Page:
Taslima Nasrin Speaks (Still)


“Some of my uncles were in the march against me and demanded that I be hanged,” said Taslima Nasrin last week, as she described street protests during the 1990s in Dhaka, Bangladesh, against her writing. The novelist and poet’s challenges to Shariah, or Islamic law, produced strikes, rallies that sometimes drew 200,000 people, and a recent court ruling that condemns her to jail if she returns. Muslim fundamentalists put a fatwa on her head in 1994, and almost a decade later security for Nasrin was still evident at a public interview with writer-activist Meredith Tax at the Asia Society, jointly sponsored with the PEN American Center and the South Asian Journalists Association.

People filled the auditorium to see the woman who fled Bangladesh in 1994 after official action was first taken against her for work that exposed the oppression of women there and the realities of Muslim-Hindu violence. Nasrin, now 40, was reported that year to have told a newspaper that the Koran should be thoroughly revised. She still insists she was misquoted, but at the time she sent a correction to the paper that fundamentalists objected to even more. Nasrin was forced into hiding, but with PEN’s help, was finally allowed to leave, and she escaped to Sweden. In Bangladesh, her books are banned, and recently she was tried in absentia and found guilty of blasphemy.

Despite a request at the reading for written questions only, someone asked out loud if the uncles who raped her as a child were in the marches against her. She simply replied, “Yes.” The rapes and other horrors of a childhood in a well-to-do Muslim family, marked by the sometimes brutal rule of her father, are told in Meyebela, My Bengali Girlhood (Steerforth Press), the first volume of her memoir, just now being published in the United States. Speaking of the title, Nasrin said there is no word in Bengali for girlhood, and Meyebela is her coinage to fill that void.

The absence of that word is significant to Nasrin because she says girls in her country are deprived of childhood pastimes and the autonomy of their bodies. “Girls suffer, especially in Muslim countries,” she said. “I could not go out and run in the fields. I was supposed to stay home to learn how to cook, to clean. Women are not treated as human beings. They are taught for centuries that they are slaves of men.” Nasrin, who is also a doctor, spoke of the frequent molestation of children inside extended families. “When I was at the hospital [in Dhaka], I treated so many seven- or eight-year-old girls who were raped by their male relatives, some 50 or 60 years old. I treated them, and I remembered when I was raped.”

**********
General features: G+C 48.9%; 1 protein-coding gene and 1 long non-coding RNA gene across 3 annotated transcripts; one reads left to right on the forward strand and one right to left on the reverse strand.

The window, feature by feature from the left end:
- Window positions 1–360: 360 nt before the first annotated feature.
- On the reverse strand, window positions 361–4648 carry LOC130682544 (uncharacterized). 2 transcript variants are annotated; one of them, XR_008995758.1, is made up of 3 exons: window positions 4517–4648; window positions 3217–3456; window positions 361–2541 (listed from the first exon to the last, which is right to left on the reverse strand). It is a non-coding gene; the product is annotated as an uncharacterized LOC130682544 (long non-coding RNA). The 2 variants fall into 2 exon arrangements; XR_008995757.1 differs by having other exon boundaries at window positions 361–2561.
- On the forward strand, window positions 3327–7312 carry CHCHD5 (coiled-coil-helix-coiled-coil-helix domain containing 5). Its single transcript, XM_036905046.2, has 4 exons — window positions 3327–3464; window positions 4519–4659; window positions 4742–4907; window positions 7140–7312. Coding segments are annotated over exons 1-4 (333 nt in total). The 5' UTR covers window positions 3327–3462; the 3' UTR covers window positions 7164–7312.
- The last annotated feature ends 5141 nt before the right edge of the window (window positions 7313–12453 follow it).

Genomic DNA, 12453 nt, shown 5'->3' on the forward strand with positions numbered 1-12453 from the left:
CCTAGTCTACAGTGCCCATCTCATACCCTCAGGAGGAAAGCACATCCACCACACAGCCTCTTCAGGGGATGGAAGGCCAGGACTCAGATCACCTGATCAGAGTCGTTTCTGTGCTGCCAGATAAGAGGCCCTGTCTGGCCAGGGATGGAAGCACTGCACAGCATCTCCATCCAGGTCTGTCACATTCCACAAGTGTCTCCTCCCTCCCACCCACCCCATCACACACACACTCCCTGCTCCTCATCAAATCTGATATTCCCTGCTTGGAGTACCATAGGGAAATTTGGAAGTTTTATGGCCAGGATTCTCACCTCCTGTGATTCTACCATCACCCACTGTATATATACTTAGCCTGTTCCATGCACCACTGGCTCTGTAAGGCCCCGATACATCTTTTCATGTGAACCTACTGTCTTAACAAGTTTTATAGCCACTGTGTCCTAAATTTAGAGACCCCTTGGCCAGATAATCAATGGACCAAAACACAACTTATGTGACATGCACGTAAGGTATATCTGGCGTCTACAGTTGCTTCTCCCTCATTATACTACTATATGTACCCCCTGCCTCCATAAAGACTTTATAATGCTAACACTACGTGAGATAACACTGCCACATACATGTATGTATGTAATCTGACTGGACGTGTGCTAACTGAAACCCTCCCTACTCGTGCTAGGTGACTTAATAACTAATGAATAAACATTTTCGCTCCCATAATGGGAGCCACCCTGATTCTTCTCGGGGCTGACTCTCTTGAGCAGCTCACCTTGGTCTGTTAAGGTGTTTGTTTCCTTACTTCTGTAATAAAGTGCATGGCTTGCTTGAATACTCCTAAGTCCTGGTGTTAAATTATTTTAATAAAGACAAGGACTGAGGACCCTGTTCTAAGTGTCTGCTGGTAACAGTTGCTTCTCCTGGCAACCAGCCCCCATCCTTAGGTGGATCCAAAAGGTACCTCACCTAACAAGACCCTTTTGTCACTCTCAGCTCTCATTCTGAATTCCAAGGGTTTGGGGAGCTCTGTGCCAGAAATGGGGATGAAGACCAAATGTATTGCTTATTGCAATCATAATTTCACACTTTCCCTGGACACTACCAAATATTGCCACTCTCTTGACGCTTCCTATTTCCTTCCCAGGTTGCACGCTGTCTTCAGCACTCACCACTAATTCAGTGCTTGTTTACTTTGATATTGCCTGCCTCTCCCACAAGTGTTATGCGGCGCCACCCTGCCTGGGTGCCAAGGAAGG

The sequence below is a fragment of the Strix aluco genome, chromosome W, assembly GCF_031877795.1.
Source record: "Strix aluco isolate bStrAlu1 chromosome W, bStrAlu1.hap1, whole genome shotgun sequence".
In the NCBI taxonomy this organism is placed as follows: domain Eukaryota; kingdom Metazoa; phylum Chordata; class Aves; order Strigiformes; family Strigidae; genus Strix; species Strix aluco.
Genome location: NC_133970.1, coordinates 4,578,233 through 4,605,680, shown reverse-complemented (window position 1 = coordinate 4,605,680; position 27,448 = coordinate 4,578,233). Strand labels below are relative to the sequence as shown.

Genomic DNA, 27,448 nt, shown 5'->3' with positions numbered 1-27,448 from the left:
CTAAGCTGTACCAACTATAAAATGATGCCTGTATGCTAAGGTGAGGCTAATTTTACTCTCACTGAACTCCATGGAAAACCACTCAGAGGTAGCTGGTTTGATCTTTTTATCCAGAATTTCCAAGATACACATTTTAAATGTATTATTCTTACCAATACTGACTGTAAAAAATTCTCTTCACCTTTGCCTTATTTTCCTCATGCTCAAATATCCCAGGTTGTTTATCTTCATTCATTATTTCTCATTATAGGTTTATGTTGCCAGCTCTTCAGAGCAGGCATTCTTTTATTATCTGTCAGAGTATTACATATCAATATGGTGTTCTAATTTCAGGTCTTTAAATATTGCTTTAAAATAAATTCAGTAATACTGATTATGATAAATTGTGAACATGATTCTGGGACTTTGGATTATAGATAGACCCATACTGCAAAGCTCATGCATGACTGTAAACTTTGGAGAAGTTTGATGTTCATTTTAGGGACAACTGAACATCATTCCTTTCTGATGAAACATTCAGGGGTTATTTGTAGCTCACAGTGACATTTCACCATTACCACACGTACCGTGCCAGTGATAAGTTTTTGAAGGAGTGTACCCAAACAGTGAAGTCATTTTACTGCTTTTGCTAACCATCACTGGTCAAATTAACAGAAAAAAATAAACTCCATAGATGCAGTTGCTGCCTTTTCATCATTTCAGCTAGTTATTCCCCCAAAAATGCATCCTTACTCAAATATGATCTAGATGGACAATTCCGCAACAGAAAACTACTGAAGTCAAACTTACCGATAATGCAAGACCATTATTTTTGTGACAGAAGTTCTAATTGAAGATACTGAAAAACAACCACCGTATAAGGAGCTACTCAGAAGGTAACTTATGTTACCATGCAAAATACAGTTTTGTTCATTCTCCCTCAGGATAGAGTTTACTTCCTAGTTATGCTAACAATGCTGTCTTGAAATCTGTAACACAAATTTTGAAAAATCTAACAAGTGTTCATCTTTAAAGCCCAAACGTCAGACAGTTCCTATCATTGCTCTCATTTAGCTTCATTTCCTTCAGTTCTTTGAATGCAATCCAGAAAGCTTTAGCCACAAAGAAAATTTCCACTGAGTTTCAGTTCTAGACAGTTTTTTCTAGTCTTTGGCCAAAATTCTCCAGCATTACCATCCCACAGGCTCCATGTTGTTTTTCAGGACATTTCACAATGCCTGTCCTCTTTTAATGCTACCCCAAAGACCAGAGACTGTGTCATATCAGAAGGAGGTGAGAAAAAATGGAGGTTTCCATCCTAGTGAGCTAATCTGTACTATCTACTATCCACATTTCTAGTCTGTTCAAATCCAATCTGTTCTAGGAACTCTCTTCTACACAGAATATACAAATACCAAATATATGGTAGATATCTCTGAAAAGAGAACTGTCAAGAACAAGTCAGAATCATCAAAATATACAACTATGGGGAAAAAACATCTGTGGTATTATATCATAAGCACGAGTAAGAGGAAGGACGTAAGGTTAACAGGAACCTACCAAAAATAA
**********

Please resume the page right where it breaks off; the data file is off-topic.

Her first newspaper article, and a key incident in her emergence as an activist, was about the death of a teenage girl who was flayed 101 times for having intercourse with a Hindu boy. Acts taken against Bangladeshi women in 1993 and 1994 alone included the stoning of a woman for remarriage after divorce (and the woman’s parents were flayed); a burning at a stake over an accusation of adultery; flaying for adultery; burning of schools teaching girls; and the denial of medications to pregnant women on the grounds that they would turn them Christian.

Meyebela is a rather straightforward book, reminiscent of work by Egypt’s Nawal El Saadawi (also a full-time doctor and activist). While there are more poetic works, such as Fatima Mernissi’s Dreams of Trespass, Tales of a Harem Girlhood, this memoir belongs on the shelf with those of Dorothy Allison, Alice Walker, and others who have pried open doors locked on shattered girlhoods.